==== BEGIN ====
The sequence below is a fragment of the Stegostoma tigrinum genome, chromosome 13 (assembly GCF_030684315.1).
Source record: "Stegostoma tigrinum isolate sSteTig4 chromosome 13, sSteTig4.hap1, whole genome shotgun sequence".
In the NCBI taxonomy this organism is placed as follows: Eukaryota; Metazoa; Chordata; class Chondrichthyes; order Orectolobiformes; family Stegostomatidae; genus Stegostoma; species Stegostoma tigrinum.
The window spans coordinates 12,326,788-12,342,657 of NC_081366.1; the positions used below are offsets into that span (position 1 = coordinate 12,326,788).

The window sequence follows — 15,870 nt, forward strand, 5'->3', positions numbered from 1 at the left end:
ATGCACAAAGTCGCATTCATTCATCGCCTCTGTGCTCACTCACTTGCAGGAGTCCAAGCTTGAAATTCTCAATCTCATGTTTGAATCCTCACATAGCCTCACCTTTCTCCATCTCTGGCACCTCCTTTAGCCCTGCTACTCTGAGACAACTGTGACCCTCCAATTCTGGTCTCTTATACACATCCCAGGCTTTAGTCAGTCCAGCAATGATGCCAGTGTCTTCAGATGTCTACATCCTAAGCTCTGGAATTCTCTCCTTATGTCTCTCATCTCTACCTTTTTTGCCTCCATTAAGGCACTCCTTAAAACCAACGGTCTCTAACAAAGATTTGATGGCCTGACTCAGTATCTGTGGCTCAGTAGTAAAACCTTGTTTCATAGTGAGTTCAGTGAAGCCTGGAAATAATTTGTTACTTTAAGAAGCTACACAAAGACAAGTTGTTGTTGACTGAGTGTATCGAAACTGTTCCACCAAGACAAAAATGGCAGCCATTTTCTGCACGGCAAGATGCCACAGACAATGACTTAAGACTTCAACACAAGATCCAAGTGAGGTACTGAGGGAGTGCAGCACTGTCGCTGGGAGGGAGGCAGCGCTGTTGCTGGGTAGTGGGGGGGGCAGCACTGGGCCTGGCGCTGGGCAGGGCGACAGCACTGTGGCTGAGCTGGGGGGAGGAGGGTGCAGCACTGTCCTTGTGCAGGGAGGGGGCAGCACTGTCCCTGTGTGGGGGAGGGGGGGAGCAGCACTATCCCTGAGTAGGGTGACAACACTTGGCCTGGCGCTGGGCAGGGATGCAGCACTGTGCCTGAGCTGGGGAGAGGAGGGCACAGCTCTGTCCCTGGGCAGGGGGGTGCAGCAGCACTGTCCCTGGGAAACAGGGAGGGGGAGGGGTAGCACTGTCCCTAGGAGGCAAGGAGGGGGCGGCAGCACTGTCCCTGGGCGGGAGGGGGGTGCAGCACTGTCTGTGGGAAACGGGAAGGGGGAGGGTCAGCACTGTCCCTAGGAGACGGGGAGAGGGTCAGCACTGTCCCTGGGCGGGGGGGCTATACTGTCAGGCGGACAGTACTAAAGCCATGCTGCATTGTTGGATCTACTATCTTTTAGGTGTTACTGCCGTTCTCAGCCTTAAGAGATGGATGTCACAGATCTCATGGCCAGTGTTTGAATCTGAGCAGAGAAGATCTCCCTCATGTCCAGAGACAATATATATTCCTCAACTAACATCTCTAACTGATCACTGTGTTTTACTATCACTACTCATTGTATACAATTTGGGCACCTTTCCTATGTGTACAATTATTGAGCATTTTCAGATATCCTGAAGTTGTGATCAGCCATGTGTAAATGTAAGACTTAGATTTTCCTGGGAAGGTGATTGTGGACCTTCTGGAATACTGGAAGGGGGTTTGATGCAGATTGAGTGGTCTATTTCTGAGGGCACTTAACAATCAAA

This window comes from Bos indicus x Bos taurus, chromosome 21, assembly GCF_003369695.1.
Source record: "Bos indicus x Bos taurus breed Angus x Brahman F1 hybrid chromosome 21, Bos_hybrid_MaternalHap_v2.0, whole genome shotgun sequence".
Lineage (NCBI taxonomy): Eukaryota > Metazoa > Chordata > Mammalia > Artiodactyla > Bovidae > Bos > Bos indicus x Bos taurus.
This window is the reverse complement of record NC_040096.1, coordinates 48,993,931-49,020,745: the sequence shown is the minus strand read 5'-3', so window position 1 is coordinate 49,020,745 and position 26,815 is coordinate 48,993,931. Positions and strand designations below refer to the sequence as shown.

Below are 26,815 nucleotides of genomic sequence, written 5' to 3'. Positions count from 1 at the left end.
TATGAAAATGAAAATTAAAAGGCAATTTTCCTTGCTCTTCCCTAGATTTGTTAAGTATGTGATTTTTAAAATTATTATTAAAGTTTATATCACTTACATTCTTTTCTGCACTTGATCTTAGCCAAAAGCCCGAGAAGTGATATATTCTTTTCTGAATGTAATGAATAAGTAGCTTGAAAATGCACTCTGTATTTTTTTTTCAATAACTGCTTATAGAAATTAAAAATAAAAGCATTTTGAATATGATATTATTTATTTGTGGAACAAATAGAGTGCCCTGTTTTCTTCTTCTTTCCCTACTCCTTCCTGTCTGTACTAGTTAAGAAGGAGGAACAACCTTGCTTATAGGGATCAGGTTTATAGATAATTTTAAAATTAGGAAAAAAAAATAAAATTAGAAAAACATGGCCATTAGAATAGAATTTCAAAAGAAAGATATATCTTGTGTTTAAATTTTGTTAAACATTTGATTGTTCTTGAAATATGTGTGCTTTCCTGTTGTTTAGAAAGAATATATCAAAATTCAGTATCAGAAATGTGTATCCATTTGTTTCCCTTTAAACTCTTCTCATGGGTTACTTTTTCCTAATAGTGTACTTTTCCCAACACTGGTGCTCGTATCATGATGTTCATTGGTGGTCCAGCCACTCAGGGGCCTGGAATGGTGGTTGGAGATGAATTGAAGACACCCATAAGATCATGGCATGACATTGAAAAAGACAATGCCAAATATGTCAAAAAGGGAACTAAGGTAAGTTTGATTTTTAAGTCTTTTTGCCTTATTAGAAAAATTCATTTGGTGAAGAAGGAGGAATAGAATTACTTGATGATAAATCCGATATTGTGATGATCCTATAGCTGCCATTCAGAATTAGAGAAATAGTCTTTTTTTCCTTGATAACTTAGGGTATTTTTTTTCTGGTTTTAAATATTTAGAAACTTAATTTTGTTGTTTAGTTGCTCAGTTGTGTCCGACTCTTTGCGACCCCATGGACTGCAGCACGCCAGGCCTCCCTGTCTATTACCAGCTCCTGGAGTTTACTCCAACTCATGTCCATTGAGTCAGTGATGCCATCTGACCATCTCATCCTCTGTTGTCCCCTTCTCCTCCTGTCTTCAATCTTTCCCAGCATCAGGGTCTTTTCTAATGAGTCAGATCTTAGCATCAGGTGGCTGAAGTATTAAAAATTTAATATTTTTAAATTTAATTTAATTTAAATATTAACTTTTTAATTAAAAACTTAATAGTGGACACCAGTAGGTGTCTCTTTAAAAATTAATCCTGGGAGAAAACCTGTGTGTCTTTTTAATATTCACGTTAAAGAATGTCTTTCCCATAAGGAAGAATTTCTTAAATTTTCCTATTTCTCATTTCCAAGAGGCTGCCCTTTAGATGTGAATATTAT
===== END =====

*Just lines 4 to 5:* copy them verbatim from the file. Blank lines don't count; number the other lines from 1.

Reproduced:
The window spans coordinates 12,326,788-12,342,657 of NC_081366.1; the positions used below are offsets into that span (position 1 = coordinate 12,326,788).

The window sequence follows — 15,870 nt, forward strand, 5'->3', positions numbered from 1 at the left end: